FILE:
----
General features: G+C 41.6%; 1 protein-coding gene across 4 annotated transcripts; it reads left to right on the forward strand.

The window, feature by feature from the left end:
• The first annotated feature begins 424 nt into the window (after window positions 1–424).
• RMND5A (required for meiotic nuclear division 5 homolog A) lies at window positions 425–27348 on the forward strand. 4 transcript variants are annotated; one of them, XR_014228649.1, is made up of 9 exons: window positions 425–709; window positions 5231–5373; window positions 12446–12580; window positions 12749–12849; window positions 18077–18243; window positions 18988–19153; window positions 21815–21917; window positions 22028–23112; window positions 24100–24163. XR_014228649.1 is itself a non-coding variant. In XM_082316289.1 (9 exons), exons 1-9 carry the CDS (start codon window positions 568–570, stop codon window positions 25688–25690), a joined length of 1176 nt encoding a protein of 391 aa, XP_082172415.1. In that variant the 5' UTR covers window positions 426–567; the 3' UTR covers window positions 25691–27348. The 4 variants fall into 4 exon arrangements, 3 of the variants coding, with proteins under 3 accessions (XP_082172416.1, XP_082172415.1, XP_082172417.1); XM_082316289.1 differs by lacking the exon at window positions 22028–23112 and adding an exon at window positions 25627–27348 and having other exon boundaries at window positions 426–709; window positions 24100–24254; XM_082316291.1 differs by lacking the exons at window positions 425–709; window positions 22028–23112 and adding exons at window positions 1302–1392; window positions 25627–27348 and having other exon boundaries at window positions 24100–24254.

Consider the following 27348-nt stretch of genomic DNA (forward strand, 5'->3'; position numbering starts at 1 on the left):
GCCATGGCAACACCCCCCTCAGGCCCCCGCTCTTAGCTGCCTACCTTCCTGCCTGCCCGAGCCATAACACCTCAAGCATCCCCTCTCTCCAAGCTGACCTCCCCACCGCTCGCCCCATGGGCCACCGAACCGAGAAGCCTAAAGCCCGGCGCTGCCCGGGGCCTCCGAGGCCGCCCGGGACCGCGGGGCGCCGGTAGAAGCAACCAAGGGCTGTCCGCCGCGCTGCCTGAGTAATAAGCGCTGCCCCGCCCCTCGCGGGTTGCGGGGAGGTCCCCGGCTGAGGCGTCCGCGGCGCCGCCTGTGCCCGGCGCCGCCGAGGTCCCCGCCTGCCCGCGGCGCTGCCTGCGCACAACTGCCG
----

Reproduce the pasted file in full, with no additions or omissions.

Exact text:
General features: G+C 41.6%; 1 protein-coding gene across 4 annotated transcripts; it reads left to right on the forward strand.

The window, feature by feature from the left end:
• The first annotated feature begins 424 nt into the window (after window positions 1–424).
• RMND5A (required for meiotic nuclear division 5 homolog A) lies at window positions 425–27348 on the forward strand. 4 transcript variants are annotated; one of them, XR_014228649.1, is made up of 9 exons: window positions 425–709; window positions 5231–5373; window positions 12446–12580; window positions 12749–12849; window positions 18077–18243; window positions 18988–19153; window positions 21815–21917; window positions 22028–23112; window positions 24100–24163. XR_014228649.1 is itself a non-coding variant. In XM_082316289.1 (9 exons), exons 1-9 carry the CDS (start codon window positions 568–570, stop codon window positions 25688–25690), a joined length of 1176 nt encoding a protein of 391 aa, XP_082172415.1. In that variant the 5' UTR covers window positions 426–567; the 3' UTR covers window positions 25691–27348. The 4 variants fall into 4 exon arrangements, 3 of the variants coding, with proteins under 3 accessions (XP_082172416.1, XP_082172415.1, XP_082172417.1); XM_082316289.1 differs by lacking the exon at window positions 22028–23112 and adding an exon at window positions 25627–27348 and having other exon boundaries at window positions 426–709; window positions 24100–24254; XM_082316291.1 differs by lacking the exons at window positions 425–709; window positions 22028–23112 and adding exons at window positions 1302–1392; window positions 25627–27348 and having other exon boundaries at window positions 24100–24254.

Consider the following 27348-nt stretch of genomic DNA (forward strand, 5'->3'; position numbering starts at 1 on the left):
GCCATGGCAACACCCCCCTCAGGCCCCCGCTCTTAGCTGCCTACCTTCCTGCCTGCCCGAGCCATAACACCTCAAGCATCCCCTCTCTCCAAGCTGACCTCCCCACCGCTCGCCCCATGGGCCACCGAACCGAGAAGCCTAAAGCCCGGCGCTGCCCGGGGCCTCCGAGGCCGCCCGGGACCGCGGGGCGCCGGTAGAAGCAACCAAGGGCTGTCCGCCGCGCTGCCTGAGTAATAAGCGCTGCCCCGCCCCTCGCGGGTTGCGGGGAGGTCCCCGGCTGAGGCGTCCGCGGCGCCGCCTGTGCCCGGCGCCGCCGAGGTCCCCGCCTGCCCGCGGCGCTGCCTGCGCACAACTGCCG